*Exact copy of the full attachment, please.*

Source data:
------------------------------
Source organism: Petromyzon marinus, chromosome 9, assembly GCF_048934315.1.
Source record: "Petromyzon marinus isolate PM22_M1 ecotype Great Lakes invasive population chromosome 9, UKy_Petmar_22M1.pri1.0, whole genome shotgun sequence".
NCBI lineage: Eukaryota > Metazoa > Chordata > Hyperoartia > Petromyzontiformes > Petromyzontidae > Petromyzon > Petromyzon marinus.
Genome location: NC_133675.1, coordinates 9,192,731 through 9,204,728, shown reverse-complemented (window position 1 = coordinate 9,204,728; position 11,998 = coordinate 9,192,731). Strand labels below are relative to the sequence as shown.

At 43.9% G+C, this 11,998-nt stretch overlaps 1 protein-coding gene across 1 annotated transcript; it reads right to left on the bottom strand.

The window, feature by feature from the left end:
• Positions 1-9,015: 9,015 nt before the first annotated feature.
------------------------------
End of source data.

Source organism: Petromyzon marinus, chromosome 9, assembly GCF_048934315.1.
Source record: "Petromyzon marinus isolate PM22_M1 ecotype Great Lakes invasive population chromosome 9, UKy_Petmar_22M1.pri1.0, whole genome shotgun sequence".
NCBI lineage: Eukaryota > Metazoa > Chordata > Hyperoartia > Petromyzontiformes > Petromyzontidae > Petromyzon > Petromyzon marinus.
Genome location: NC_133675.1, coordinates 9,192,731 through 9,204,728, shown reverse-complemented (window position 1 = coordinate 9,204,728; position 11,998 = coordinate 9,192,731). Strand labels below are relative to the sequence as shown.

At 43.9% G+C, this 11,998-nt stretch overlaps 1 protein-coding gene across 1 annotated transcript; it reads right to left on the bottom strand.

The window, feature by feature from the left end:
• Positions 1-9,015: 9,015 nt before the first annotated feature.